Songbirds for the cooking pot
The consumption of songbirds as a "delicacy" is a deep-rooted tradition in most countries in and around the Mediterranean region; and is the driving force behind the trapping and shooting of hundreds of thousands of robins, thrushes, larks and other small birds throughout Europe each year.
Officially, the sale of songbirds taken from the wild is banned throughout the EU. However, as there is little or no control in most countries, huge criminal gangs have become well established in countries such as Cyprus and Italy, where several million plucked songbirds are sold each year to butchers, restaurants and private gourmet diners. In view of the enormous demand, the price of plucked songbirds on the black market has risen sharply everywhere in recent years, which in turn motivates many bird-trappers to catch even more. In Cyprus alone, the turnover from the illegal sale of blackcaps and thrushes is estimated at more than 10 million euros per year.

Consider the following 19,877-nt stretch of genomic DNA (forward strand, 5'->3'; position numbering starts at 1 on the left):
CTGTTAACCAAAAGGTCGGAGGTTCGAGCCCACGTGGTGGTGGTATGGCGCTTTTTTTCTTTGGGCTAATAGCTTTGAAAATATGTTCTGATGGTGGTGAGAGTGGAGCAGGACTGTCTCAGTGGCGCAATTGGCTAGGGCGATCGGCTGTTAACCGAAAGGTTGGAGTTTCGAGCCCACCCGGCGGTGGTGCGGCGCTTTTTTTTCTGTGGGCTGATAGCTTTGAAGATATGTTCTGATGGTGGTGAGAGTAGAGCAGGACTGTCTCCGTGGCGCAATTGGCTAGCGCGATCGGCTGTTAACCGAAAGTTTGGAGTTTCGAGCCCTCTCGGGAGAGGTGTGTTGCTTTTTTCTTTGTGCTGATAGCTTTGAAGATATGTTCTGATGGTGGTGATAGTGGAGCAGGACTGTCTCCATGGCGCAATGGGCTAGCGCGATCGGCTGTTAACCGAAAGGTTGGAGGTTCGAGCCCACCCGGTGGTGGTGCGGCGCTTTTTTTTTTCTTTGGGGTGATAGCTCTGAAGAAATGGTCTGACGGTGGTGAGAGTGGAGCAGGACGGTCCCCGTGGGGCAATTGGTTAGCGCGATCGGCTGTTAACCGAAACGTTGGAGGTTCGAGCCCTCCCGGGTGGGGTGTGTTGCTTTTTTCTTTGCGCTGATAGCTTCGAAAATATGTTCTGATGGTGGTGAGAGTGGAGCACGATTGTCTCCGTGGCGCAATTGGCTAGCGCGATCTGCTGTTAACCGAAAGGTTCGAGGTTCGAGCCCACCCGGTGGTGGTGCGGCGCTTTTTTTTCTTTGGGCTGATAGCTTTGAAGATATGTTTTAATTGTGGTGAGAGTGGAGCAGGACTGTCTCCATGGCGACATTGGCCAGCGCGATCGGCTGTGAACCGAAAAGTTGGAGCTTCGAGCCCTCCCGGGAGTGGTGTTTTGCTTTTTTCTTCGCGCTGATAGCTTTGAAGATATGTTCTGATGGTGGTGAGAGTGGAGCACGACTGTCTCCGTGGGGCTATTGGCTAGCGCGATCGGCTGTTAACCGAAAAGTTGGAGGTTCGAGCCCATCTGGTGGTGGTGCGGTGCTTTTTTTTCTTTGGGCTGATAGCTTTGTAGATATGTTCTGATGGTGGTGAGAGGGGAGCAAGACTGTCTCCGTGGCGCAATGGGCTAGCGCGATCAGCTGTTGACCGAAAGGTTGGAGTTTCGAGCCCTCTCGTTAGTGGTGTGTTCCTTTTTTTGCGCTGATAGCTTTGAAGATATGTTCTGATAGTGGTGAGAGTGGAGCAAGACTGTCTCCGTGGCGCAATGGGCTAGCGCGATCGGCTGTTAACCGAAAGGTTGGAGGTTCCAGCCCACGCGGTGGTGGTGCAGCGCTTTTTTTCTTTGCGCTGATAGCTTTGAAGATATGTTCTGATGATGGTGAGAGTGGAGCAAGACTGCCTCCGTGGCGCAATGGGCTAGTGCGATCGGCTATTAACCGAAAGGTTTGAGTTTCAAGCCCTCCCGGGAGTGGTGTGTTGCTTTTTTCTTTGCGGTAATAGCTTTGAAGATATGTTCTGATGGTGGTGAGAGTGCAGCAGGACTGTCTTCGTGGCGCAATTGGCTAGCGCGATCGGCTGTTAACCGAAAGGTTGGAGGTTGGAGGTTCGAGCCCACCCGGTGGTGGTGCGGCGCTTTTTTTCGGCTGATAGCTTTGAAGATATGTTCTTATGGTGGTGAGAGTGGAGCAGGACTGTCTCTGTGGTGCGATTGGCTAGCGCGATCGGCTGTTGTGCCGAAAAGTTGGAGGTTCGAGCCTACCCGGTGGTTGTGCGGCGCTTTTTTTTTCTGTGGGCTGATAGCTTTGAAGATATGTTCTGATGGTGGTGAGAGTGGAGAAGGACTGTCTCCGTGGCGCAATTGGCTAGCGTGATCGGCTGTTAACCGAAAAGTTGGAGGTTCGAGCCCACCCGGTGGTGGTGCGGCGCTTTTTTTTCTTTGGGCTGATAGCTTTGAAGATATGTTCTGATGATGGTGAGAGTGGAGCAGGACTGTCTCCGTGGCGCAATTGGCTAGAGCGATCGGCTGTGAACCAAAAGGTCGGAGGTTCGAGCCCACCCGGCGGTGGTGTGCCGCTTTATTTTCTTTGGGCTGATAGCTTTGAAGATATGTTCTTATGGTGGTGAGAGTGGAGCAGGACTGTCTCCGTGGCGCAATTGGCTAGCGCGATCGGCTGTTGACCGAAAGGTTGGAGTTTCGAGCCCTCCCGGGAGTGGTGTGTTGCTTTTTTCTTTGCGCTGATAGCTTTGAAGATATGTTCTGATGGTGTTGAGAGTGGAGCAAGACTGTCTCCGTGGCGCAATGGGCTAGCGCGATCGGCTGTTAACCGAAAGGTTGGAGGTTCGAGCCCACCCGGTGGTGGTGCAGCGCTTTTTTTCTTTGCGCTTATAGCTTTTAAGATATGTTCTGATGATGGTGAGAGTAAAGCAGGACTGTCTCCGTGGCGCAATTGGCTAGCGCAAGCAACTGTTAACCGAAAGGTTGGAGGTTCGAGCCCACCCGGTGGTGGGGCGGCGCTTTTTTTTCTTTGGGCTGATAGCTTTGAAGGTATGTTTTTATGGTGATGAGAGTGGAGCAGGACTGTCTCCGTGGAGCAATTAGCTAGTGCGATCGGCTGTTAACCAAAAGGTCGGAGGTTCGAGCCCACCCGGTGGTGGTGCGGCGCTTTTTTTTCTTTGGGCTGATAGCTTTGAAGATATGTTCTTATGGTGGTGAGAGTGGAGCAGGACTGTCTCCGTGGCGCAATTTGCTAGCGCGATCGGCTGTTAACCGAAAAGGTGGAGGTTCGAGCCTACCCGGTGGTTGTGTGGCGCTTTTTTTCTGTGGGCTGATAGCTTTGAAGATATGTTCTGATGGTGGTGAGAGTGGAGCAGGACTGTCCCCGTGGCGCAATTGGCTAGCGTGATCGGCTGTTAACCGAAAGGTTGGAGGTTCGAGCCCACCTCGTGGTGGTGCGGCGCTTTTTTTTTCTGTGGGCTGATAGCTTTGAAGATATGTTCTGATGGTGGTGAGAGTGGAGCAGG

Huge cartels have grown from 'small fish' trapping birds in their olive garden to highly organised criminal gangs trapping on an industrial scale. In order to cover the demand, in addition to the birds shot in their own country, the demand is supplemented with birds smuggled in from Eastern Europe and elsewhere. In Italy, for example, the police regularly confiscate smuggled loads of thousands of dead larks, thrushes or wagtails that have come into the country from Bulgaria and Serbia. In northern Italy, CABS investigations have revealed that game traders importing hundreds of thousands of frozen sparrows from Tunisia each year. This practice was brought to an end for the time being following a criminal complaint to the European Commission.